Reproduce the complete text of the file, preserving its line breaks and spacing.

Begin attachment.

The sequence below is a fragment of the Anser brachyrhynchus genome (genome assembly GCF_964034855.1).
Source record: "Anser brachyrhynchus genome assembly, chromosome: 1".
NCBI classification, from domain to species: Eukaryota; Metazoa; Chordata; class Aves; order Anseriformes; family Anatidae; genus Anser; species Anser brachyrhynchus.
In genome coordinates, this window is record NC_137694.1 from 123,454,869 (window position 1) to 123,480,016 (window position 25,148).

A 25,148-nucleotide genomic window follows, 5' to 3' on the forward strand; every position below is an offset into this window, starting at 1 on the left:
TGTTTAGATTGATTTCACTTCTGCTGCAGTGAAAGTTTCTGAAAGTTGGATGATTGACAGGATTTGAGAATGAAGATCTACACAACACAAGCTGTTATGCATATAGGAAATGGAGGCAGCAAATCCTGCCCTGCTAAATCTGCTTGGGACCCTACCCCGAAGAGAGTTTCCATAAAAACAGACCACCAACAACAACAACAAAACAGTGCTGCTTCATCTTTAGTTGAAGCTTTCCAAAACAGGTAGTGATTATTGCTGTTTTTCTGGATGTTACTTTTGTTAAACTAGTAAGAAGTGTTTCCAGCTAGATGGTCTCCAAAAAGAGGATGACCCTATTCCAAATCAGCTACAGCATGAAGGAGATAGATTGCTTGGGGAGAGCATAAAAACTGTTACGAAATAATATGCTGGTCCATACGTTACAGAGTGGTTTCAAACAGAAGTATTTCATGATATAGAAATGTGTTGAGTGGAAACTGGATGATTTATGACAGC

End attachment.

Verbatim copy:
The sequence below is a fragment of the Anser brachyrhynchus genome (genome assembly GCF_964034855.1).
Source record: "Anser brachyrhynchus genome assembly, chromosome: 1".
NCBI classification, from domain to species: Eukaryota; Metazoa; Chordata; class Aves; order Anseriformes; family Anatidae; genus Anser; species Anser brachyrhynchus.
In genome coordinates, this window is record NC_137694.1 from 123,454,869 (window position 1) to 123,480,016 (window position 25,148).

A 25,148-nucleotide genomic window follows, 5' to 3' on the forward strand; every position below is an offset into this window, starting at 1 on the left:
TGTTTAGATTGATTTCACTTCTGCTGCAGTGAAAGTTTCTGAAAGTTGGATGATTGACAGGATTTGAGAATGAAGATCTACACAACACAAGCTGTTATGCATATAGGAAATGGAGGCAGCAAATCCTGCCCTGCTAAATCTGCTTGGGACCCTACCCCGAAGAGAGTTTCCATAAAAACAGACCACCAACAACAACAACAAAACAGTGCTGCTTCATCTTTAGTTGAAGCTTTCCAAAACAGGTAGTGATTATTGCTGTTTTTCTGGATGTTACTTTTGTTAAACTAGTAAGAAGTGTTTCCAGCTAGATGGTCTCCAAAAAGAGGATGACCCTATTCCAAATCAGCTACAGCATGAAGGAGATAGATTGCTTGGGGAGAGCATAAAAACTGTTACGAAATAATATGCTGGTCCATACGTTACAGAGTGGTTTCAAACAGAAGTATTTCATGATATAGAAATGTGTTGAGTGGAAACTGGATGATTTATGACAGC